By Tom Elias
Few California administrations have been plagued with as much corruption as Gov. Jerry Brown’s current governing cadre, with well-documented, possibly illegal manipulations by several major agencies run by his appointees.
That’s why Brown’s double standards were so plainly exposed the other day when he blasted the lone state agency where Republicans have a significant voice, the tax collecting Board of Equalization. Brown lambasted “inappropriate actions by the board” that render it unable to perform many of its duties.
That board’s elected membership, representing four large districts covering the entire state, is half Republican, half Democratic. Democratic state Controller Betty Yee, elected statewide, holds the decisive vote, but the GOP members – former legislators George Runner of Lancaster and Dianne Harkey of Dana Point – have plenty to say about the board’s operations.
The board is under fire these days after an audit by the Brown-controlled state Department of Finance found members regularly assigned employees to help board members with public events that could promote them in their districts. Even tax auditors were sometimes used at self-serving events for things like crowd control or “parking lot duty.”
Brown came down hard on the board. He suspended its ability to approve new contracts, hires and promotions, giving these functions to another state department. And he sought action from the Legislature to correct other “serious problems.”
That stands in stark contrast to the governor’s mild approach after the highly irregular activities of perhaps the two most powerful state agencies – the Public Utilities and Energy commissions – were exposed while those bodies are controlled by Brown appointees.
For example, he did nothing when the Energy Commission in 2014 awarded of tens of millions of dollars in grants to build hydrogen refueling stations for the new generation of H2-powered cars to a brand new company headed by a onetime academic who only months earlier drew the map for where those stations would go and instructed Energy Commission employees on how to award grants.
Instead of firing the commission chairman who furthered this obvious, cronyist conflict of interest, Brown reappointed him to a new term.
It was much the same at the Public Utilities Commission (PUC). When it emerged that the former commission president met secretly with utility executives and privately decided the outcome of multi-billion-dollar cases, Brown complimented that man on “getting things done” and allowed him to serve out his term without criticism.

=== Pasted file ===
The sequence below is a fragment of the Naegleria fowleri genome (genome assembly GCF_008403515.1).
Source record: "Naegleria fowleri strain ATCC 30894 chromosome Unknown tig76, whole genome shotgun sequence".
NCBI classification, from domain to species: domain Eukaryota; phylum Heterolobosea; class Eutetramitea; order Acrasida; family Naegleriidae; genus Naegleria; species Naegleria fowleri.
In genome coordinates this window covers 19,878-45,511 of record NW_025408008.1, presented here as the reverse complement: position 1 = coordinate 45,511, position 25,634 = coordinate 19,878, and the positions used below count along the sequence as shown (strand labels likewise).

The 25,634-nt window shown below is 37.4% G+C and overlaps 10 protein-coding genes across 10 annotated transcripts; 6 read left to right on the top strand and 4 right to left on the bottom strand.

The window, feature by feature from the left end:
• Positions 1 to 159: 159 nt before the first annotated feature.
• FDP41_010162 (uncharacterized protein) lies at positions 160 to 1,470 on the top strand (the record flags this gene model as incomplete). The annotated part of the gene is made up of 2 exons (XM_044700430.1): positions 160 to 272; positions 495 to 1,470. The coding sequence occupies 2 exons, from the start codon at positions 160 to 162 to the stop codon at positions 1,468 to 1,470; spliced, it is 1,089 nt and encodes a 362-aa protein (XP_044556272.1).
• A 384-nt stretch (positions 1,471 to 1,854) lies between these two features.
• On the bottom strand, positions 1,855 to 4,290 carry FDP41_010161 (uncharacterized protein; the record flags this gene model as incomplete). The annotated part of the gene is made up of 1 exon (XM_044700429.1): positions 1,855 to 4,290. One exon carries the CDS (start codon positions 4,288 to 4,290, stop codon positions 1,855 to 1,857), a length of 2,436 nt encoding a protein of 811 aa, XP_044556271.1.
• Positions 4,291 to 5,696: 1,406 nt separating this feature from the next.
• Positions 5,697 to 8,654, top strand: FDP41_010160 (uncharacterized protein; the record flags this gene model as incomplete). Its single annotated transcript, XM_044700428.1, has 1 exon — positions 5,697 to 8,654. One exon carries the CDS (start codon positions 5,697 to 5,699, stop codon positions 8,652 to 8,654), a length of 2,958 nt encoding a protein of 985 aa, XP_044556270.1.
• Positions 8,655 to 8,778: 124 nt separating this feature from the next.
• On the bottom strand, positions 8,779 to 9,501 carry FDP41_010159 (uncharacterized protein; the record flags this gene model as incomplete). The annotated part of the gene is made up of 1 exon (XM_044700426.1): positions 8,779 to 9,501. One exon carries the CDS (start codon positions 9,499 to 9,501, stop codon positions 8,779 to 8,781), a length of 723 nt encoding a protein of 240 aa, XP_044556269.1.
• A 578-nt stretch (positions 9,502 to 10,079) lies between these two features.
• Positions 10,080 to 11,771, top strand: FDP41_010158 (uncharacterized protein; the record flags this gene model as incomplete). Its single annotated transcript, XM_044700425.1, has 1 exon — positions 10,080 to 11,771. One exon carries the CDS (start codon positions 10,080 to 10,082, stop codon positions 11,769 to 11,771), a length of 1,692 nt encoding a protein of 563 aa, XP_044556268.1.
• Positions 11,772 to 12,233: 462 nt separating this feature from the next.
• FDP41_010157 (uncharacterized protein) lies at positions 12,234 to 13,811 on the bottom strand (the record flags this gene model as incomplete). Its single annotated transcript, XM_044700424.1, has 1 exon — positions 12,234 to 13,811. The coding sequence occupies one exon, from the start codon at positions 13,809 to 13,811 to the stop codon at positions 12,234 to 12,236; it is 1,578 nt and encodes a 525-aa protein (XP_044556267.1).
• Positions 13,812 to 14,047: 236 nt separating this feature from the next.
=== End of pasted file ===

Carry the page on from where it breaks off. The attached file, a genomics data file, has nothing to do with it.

While media exposed many cases of the PUC favoring the companies it regulates over their customers, Brown spokesman Evan Westrup insists that he acted, when he actually did nothing beyond signing a thus-far insignificant, watered-down package of “reform” bills last fall. These changed almost nothing about the commission’s operation. Brown was mute even when the PUC spent more than $10 million retaining a criminal defense team to help conceal or downplay its alleged illegal actions. He made no move to truncate any of its authority or that of the Energy Commission.
The sums of money involved in questionable actions by these two commissions dwarf anything the Board of Equalization (BoE) spent wrongfully. Irregular-seeming PUC decisions have cost consumers multiple billions of dollars in recent years, while grants seeming to involve several forms of favoritism by the Energy Commission amount to many tens of millions. The most commonly cited alleged misdeed by the BoE cost less than $200,000, paltry by comparison.
One big difference between the BoE and the other agencies here, besides the magnitude of their alleged actions, is that Brown appointed no one on the BoE, but did name every member of the other panels.
It’s not just Brown who favors the Democrat-dominated agencies over the only one with significant GOP membership. When PUC presidents appear before legislative committees, hearings usually become love-fests, no matter how egregious recent PUC decisions have been.
But when legislators hauled BoE members and staffers in for hearings this spring, they wound up proposing changes to reduce the ability of board members to use agency staff for anything but official duties.
The responses of Brown and major lawmakers to all this demonstrate clearly the double-standard operating in California government – appointed Democrats can get away with almost anything so long as they also promote policies favored by party mates who put them in their current, powerful jobs.